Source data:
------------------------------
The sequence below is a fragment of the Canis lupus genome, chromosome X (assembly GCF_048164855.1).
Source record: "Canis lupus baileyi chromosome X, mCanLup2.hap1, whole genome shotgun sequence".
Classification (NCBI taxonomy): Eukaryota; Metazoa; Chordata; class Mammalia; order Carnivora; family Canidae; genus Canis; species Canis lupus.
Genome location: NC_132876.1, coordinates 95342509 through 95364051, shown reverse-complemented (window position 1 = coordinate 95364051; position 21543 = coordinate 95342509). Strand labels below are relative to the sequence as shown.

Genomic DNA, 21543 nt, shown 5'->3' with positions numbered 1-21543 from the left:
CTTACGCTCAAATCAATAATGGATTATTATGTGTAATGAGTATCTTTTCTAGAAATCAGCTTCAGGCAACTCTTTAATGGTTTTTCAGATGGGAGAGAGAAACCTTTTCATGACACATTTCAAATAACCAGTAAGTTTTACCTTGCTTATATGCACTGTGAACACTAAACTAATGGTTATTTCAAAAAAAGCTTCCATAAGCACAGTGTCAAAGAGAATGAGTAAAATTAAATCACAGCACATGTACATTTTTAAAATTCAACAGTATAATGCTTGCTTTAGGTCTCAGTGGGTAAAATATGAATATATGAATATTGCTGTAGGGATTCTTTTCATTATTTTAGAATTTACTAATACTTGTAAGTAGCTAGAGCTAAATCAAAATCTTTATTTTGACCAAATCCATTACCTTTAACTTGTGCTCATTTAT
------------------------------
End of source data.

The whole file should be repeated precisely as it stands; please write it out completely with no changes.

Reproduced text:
The sequence below is a fragment of the Canis lupus genome, chromosome X (assembly GCF_048164855.1).
Source record: "Canis lupus baileyi chromosome X, mCanLup2.hap1, whole genome shotgun sequence".
Classification (NCBI taxonomy): Eukaryota; Metazoa; Chordata; class Mammalia; order Carnivora; family Canidae; genus Canis; species Canis lupus.
Genome location: NC_132876.1, coordinates 95342509 through 95364051, shown reverse-complemented (window position 1 = coordinate 95364051; position 21543 = coordinate 95342509). Strand labels below are relative to the sequence as shown.

Genomic DNA, 21543 nt, shown 5'->3' with positions numbered 1-21543 from the left:
CTTACGCTCAAATCAATAATGGATTATTATGTGTAATGAGTATCTTTTCTAGAAATCAGCTTCAGGCAACTCTTTAATGGTTTTTCAGATGGGAGAGAGAAACCTTTTCATGACACATTTCAAATAACCAGTAAGTTTTACCTTGCTTATATGCACTGTGAACACTAAACTAATGGTTATTTCAAAAAAAGCTTCCATAAGCACAGTGTCAAAGAGAATGAGTAAAATTAAATCACAGCACATGTACATTTTTAAAATTCAACAGTATAATGCTTGCTTTAGGTCTCAGTGGGTAAAATATGAATATATGAATATTGCTGTAGGGATTCTTTTCATTATTTTAGAATTTACTAATACTTGTAAGTAGCTAGAGCTAAATCAAAATCTTTATTTTGACCAAATCCATTACCTTTAACTTGTGCTCATTTAT